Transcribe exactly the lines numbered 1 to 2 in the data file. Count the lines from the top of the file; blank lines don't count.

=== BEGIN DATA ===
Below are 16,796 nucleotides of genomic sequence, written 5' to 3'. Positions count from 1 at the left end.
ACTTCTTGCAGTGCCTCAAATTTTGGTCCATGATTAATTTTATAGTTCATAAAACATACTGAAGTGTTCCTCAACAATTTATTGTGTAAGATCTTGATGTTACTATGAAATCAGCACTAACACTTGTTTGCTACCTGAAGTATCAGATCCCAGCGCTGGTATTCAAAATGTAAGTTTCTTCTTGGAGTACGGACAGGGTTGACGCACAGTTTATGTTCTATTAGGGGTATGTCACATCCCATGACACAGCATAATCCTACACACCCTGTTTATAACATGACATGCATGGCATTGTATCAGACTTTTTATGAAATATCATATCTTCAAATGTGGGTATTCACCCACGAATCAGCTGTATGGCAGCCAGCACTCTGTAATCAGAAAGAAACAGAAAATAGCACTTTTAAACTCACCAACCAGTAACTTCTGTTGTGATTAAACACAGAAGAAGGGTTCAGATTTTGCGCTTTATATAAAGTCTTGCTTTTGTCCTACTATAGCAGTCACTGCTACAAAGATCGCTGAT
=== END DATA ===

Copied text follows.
Below are 16,796 nucleotides of genomic sequence, written 5' to 3'. Positions count from 1 at the left end.
ACTTCTTGCAGTGCCTCAAATTTTGGTCCATGATTAATTTTATAGTTCATAAAACATACTGAAGTGTTCCTCAACAATTTATTGTGTAAGATCTTGATGTTACTATGAAATCAGCACTAACACTTGTTTGCTACCTGAAGTATCAGATCCCAGCGCTGGTATTCAAAATGTAAGTTTCTTCTTGGAGTACGGACAGGGTTGACGCACAGTTTATGTTCTATTAGGGGTATGTCACATCCCATGACACAGCATAATCCTACACACCCTGTTTATAACATGACATGCATGGCATTGTATCAGACTTTTTATGAAATATCATATCTTCAAATGTGGGTATTCACCCACGAATCAGCTGTATGGCAGCCAGCACTCTGTAATCAGAAAGAAACAGAAAATAGCACTTTTAAACTCACCAACCAGTAACTTCTGTTGTGATTAAACACAGAAGAAGGGTTCAGATTTTGCGCTTTATATAAAGTCTTGCTTTTGTCCTACTATAGCAGTCACTGCTACAAAGATCGCTGAT